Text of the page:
Rešovské vodopády National Nature Monument

The Rešovské vodopády (Rešov Waterfalls) NNM lies in the parishes of Rešov and Ruda (which are administered by the town of Horní Město) in the Moravskoslezský kraj – Moravian-Silesian Region. The monument covers an area of 71.61ha at elevations of 401-558 metres above sea level and was first declared in 1966 on an area of 6.3ha as a protected natural formation and included the rocky gorge and waterfall. The monument was declared again and extended to its current area in 1989.
 
The protected area lies in the south-western section of the Nízký Jeseník Mountains and around 7km south-west of the town of Rýmařov. The monument covers the closed and wooded valley of the Huntava Stream at the confluence with the Tvrdkovský potok Stream, between the villages of Rešov and Ruda.
 
The protected area was established to protect a unique geological phenomenon, where the Huntava Stream has formed a deeply incised canyon-like valley with rocky gorges, waterfalls and cataracts. The monument also protects an important forest complex, which has a near-natural structural and species composition and covers the steep, rocky and talus-covered valley slopes.
 
The geological basement is predominantly built of Devonian and Lower Carboniferous shales, greywackes and neovulcanites. A heavily weathered strata of diabase and diabase tuff of Lower and Middle Devonian age passes across the Huntava Stream valley from the south-west to the north-east.
 
The core of the protected area is the deep valley incision of the Huntava Stream, which is between 70 and 120 metres deep. The steep valley slopes include many rock walls (such as the Soví skála – Owl’s Rock which is 32m high), rocky ledges with fissures and boulder fields. The most spectacular formation is the 200-metre-long but only 6 – 10 metre wide rocky gorge with erosional forms, cataracts, pools, whirlpools and waterfalls, of which the largest is over 10m high.
 
The Rešov waterfalls are among the most important ones in the Czech Republic and the whole territory of the national nature monument represents a unique natural and landscape segment.
 
The forest vegetation on the territory can mostly be classified as herb-rich beechwoods or beechwoods with wood-rushes (Luzula) and show distinct influences from the permanent temperature inversion. No specially protected vascular plant species were recorded in these forests when inventory research was carried out here, although this certainly does not lower the biological value of the territory. Bryological researchers at the monument achieved exceptional results when they recorded 95 bryophyte species here – 28 liverworts and 67 mosses. One of the most notable finds was the critically endangered green shield-moss (Buxbaumia viridis), which is included in the Natura 2000 species list.
 
At the Rešov waterfalls we can encounter many common forest animal species. The fat dormouse (Glis glis) is a specially protected animal species which has been recorded here. The monument can boast an interesting bird species composition. The bird populations are relatively rich and varied as a result of the variety of biotopes which are represented here. Specially protected species which regularly nest here include the black stork (Ciconia nigra), stock dove (Columba oenas), red-breasted flycatcher (Ficedula parva), goshawk (Accipiter gentilis) and the eagle owl (Bubo bubo). The eagle owl populations in and around the protected area have long been amongst the most stable in Moravia. Invertebrate research in the area uncovered the presence of the click beetle Ampedus tristis.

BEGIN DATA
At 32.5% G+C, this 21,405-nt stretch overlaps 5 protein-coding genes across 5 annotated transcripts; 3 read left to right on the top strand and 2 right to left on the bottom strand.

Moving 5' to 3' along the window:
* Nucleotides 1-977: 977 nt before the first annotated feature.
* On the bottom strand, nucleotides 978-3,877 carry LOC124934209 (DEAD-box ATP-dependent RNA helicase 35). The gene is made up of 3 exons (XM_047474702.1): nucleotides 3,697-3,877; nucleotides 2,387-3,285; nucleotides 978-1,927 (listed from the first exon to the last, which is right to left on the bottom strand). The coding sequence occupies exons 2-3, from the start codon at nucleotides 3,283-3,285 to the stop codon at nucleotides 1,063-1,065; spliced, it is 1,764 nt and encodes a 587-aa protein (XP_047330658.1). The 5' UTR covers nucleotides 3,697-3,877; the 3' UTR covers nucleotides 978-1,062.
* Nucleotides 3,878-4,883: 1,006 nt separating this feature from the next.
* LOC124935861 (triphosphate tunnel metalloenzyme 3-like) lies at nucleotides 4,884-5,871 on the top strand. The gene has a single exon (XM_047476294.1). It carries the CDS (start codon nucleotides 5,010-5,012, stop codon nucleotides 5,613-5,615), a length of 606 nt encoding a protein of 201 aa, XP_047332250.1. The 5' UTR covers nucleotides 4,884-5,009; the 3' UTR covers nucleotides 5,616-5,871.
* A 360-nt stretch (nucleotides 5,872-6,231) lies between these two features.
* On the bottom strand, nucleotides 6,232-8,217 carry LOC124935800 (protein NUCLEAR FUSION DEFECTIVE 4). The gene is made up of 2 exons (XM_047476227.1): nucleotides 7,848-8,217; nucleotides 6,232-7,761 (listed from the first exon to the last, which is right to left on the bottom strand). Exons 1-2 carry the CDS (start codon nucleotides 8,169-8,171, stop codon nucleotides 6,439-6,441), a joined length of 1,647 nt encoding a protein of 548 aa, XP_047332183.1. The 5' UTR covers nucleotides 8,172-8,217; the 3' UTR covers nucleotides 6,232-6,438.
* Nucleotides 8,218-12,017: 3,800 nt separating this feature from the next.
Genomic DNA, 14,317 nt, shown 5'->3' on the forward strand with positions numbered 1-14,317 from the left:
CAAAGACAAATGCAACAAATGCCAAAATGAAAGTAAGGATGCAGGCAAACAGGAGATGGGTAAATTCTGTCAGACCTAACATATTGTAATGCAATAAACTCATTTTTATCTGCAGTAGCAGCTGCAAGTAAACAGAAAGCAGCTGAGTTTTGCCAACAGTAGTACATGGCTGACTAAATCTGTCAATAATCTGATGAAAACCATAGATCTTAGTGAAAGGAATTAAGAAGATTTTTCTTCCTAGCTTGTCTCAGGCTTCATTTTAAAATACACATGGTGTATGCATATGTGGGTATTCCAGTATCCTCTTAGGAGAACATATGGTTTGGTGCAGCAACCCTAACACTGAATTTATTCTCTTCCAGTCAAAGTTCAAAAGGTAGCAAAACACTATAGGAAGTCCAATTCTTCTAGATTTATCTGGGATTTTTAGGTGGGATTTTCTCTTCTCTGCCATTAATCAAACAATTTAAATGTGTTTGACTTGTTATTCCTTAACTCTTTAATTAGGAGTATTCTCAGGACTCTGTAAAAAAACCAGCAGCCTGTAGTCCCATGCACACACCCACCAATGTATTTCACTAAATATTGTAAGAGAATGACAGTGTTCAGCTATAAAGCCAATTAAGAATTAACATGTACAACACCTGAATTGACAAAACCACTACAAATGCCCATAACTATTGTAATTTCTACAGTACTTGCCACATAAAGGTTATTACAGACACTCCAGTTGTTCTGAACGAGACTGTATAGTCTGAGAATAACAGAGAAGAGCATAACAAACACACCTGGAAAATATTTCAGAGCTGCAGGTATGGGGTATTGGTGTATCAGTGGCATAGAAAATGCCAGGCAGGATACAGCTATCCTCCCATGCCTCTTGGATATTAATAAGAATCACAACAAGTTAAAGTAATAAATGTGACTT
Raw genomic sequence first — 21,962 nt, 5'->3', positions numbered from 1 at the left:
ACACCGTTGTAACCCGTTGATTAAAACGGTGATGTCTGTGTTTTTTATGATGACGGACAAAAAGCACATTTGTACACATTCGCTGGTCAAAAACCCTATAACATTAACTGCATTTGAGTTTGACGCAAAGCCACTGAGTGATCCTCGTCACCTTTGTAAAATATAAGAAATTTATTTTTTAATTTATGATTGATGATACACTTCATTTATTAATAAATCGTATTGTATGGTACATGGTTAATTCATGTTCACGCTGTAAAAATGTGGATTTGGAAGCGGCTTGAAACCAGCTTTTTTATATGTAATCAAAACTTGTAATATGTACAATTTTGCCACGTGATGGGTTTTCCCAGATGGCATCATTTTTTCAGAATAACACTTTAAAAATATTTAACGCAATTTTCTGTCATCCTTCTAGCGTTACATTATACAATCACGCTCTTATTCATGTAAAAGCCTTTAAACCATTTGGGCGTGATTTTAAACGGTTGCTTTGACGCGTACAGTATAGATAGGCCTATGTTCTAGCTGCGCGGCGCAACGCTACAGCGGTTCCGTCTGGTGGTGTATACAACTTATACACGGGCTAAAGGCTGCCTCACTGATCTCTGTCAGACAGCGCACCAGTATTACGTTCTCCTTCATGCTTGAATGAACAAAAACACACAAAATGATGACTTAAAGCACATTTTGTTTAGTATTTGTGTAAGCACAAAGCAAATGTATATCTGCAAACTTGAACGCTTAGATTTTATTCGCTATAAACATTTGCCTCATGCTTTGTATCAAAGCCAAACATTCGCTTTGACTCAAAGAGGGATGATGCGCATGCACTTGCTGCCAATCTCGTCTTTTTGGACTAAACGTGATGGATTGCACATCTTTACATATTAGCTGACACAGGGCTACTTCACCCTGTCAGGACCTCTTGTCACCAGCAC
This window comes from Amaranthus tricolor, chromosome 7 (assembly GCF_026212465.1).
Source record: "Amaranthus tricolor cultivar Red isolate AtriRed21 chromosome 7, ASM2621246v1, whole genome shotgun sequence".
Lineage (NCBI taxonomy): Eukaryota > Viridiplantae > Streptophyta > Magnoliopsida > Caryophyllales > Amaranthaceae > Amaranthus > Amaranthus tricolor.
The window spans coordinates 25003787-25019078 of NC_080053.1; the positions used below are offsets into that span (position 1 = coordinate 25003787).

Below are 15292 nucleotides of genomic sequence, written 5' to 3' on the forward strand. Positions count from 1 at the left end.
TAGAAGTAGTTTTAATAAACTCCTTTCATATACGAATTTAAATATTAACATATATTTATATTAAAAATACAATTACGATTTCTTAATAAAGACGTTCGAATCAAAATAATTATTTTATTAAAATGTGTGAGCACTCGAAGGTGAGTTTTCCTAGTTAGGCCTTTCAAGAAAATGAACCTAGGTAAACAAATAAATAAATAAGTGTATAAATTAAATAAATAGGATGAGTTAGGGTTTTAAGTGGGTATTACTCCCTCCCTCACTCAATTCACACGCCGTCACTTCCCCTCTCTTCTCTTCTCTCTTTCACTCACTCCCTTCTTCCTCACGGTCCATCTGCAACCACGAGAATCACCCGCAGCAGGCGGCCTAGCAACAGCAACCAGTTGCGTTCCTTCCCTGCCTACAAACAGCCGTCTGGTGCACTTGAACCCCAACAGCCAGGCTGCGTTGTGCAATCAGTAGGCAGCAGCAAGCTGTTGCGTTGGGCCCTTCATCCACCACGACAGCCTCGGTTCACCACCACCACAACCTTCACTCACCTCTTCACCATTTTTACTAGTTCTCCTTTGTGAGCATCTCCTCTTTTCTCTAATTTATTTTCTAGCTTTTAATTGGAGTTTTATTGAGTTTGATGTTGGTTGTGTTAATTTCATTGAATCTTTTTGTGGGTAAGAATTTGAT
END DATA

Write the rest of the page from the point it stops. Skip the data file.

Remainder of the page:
A total of 17 varying forest types have been identified on this relatively extensive and rugged territory.
 
The basic complex of forest types which are predominant in the protected area are fresh beechwoods (4S), beechwoods with bilberry (4B) and acidic beechwoods (4K). Extreme forest types such as talus maple stands (5J) and skeletal beechwoods (4Y) are even more notable for their presence here. The long-term inversion of the temperature belts in the valley contributes to the representation of the 5th forest belt in the lower slope biotopes and on the valley floor. We can also find valuable shaded rock communities, fragments of primeval beechwoods, hornbeam and talus and ravine forests. The most inaccessible areas close to the gorge are relatively untouched by forestry interventions. However, the majority of the forests in the protected area have been affected by long-term human activity. One example was the Medieval castle which stood above the confluence of the Huntava and Tvrdkovský potok Streams, the remnants of which are still just visible. As the terrain around the waterfalls is relatively rugged and inaccessible these commercial forests have a relatively high proportion of trees which belong to the natural species composition. Beech, sycamore and Norway maple are well represented here. The silver firs are regenerating in many places and new fir saplings grow especially well on the valley floor.
 
This romantic natural locality is popular with tourists and a marked tourist trail was built to take visitors along the Huntava Stream and through the rocky canyon. This trail passes through a system of bridges, steps and vantage points at the most attractive points. In the interests of nature protection the trail and visitor movements are managed by the Jeseníky PLA Administration.